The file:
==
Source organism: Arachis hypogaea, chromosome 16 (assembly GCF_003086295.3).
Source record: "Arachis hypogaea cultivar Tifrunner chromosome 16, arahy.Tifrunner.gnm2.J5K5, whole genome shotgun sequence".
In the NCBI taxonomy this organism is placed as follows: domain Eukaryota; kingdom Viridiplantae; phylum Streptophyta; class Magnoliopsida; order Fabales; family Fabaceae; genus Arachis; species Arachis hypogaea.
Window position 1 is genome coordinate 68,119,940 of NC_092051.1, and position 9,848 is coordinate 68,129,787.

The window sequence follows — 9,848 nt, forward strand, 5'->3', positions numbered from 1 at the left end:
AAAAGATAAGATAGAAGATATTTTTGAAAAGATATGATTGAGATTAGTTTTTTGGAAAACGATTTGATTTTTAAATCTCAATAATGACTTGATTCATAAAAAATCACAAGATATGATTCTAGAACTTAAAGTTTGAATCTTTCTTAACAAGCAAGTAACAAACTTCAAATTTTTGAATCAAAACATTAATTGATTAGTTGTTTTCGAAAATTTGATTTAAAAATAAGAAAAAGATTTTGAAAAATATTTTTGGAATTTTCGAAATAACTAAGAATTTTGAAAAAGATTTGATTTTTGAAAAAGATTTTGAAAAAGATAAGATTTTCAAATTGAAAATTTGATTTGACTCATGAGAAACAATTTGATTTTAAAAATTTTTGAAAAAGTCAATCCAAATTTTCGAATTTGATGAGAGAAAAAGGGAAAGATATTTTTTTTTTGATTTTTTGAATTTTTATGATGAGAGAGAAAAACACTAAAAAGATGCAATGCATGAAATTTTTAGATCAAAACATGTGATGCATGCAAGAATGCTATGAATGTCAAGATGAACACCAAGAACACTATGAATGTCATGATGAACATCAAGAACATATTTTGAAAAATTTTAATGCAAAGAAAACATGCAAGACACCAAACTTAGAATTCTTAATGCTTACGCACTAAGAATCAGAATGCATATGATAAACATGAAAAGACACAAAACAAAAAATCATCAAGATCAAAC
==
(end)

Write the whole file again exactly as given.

Source organism: Arachis hypogaea, chromosome 16 (assembly GCF_003086295.3).
Source record: "Arachis hypogaea cultivar Tifrunner chromosome 16, arahy.Tifrunner.gnm2.J5K5, whole genome shotgun sequence".
In the NCBI taxonomy this organism is placed as follows: domain Eukaryota; kingdom Viridiplantae; phylum Streptophyta; class Magnoliopsida; order Fabales; family Fabaceae; genus Arachis; species Arachis hypogaea.
Window position 1 is genome coordinate 68,119,940 of NC_092051.1, and position 9,848 is coordinate 68,129,787.

The window sequence follows — 9,848 nt, forward strand, 5'->3', positions numbered from 1 at the left end:
AAAAGATAAGATAGAAGATATTTTTGAAAAGATATGATTGAGATTAGTTTTTTGGAAAACGATTTGATTTTTAAATCTCAATAATGACTTGATTCATAAAAAATCACAAGATATGATTCTAGAACTTAAAGTTTGAATCTTTCTTAACAAGCAAGTAACAAACTTCAAATTTTTGAATCAAAACATTAATTGATTAGTTGTTTTCGAAAATTTGATTTAAAAATAAGAAAAAGATTTTGAAAAATATTTTTGGAATTTTCGAAATAACTAAGAATTTTGAAAAAGATTTGATTTTTGAAAAAGATTTTGAAAAAGATAAGATTTTCAAATTGAAAATTTGATTTGACTCATGAGAAACAATTTGATTTTAAAAATTTTTGAAAAAGTCAATCCAAATTTTCGAATTTGATGAGAGAAAAAGGGAAAGATATTTTTTTTTTGATTTTTTGAATTTTTATGATGAGAGAGAAAAACACTAAAAAGATGCAATGCATGAAATTTTTAGATCAAAACATGTGATGCATGCAAGAATGCTATGAATGTCAAGATGAACACCAAGAACACTATGAATGTCATGATGAACATCAAGAACATATTTTGAAAAATTTTAATGCAAAGAAAACATGCAAGACACCAAACTTAGAATTCTTAATGCTTACGCACTAAGAATCAGAATGCATATGATAAACATGAAAAGACACAAAACAAAAAATCATCAAGATCAAAC